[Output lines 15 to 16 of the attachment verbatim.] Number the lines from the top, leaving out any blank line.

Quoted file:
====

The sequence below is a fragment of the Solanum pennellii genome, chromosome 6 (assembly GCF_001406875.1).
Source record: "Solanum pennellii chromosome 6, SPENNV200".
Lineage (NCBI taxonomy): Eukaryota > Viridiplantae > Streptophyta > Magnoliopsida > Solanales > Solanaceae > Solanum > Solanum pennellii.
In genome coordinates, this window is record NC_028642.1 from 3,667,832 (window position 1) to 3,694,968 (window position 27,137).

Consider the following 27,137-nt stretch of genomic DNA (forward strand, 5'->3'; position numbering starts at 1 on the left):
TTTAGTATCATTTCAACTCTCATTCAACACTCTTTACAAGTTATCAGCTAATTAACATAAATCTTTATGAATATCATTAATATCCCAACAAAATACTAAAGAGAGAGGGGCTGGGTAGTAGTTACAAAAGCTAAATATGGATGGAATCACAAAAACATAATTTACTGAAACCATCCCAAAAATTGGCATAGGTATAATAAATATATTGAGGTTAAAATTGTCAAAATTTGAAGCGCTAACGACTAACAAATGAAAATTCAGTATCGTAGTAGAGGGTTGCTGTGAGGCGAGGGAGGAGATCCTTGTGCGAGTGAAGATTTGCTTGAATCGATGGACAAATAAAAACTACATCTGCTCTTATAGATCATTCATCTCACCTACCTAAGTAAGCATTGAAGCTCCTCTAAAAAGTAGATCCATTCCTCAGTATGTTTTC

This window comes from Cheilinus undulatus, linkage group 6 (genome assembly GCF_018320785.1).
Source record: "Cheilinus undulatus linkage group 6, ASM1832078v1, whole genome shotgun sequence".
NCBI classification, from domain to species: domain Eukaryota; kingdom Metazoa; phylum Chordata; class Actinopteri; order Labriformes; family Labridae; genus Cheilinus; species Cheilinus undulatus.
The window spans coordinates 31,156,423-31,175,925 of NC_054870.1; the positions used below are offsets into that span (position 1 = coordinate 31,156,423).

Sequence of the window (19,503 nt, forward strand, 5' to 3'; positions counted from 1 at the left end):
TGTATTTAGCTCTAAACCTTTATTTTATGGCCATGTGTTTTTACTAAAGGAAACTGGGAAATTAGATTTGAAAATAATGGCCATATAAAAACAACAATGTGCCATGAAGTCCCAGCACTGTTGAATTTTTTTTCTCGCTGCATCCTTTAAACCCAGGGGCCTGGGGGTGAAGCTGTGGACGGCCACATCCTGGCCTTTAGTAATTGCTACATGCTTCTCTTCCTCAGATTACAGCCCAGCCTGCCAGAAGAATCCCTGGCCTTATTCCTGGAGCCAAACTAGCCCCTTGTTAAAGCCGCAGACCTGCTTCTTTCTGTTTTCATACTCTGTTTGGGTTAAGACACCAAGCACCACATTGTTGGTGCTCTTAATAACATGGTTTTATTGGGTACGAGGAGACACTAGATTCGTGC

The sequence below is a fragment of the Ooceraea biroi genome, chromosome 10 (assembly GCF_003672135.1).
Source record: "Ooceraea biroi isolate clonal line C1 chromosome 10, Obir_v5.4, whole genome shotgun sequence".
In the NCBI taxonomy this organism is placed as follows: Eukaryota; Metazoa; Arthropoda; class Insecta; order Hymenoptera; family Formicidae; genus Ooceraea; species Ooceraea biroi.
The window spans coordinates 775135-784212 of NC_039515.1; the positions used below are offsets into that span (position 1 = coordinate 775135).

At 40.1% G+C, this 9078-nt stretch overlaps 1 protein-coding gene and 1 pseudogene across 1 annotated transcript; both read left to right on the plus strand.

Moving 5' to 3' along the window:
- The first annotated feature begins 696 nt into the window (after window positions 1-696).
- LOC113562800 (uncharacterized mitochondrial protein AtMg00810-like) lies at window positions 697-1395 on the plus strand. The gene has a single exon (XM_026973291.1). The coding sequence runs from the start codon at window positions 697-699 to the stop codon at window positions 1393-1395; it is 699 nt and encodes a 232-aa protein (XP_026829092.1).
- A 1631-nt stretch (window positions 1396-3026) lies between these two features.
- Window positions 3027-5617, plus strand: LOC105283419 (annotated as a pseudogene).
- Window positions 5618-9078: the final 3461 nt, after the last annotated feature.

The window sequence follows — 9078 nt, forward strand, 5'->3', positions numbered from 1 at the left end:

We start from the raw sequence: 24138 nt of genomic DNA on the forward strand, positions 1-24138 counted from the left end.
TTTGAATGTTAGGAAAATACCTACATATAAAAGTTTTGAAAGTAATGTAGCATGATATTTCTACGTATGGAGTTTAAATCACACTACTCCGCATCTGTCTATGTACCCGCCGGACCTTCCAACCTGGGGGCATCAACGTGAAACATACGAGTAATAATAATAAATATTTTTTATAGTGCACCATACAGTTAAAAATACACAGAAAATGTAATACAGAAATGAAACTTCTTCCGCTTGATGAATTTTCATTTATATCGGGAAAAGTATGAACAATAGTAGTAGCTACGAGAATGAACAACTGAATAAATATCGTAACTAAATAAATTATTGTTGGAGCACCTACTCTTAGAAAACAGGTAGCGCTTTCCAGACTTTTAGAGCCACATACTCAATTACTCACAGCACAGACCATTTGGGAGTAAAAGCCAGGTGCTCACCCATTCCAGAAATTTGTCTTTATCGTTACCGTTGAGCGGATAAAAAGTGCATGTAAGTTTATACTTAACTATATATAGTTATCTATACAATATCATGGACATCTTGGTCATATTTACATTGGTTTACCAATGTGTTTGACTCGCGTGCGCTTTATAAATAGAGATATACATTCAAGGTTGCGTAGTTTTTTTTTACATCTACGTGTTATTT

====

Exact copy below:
In the NCBI taxonomy this organism is placed as follows: Eukaryota; Metazoa; Arthropoda; class Insecta; order Hymenoptera; family Formicidae; genus Ooceraea; species Ooceraea biroi.
The window spans coordinates 775135-784212 of NC_039515.1; the positions used below are offsets into that span (position 1 = coordinate 775135).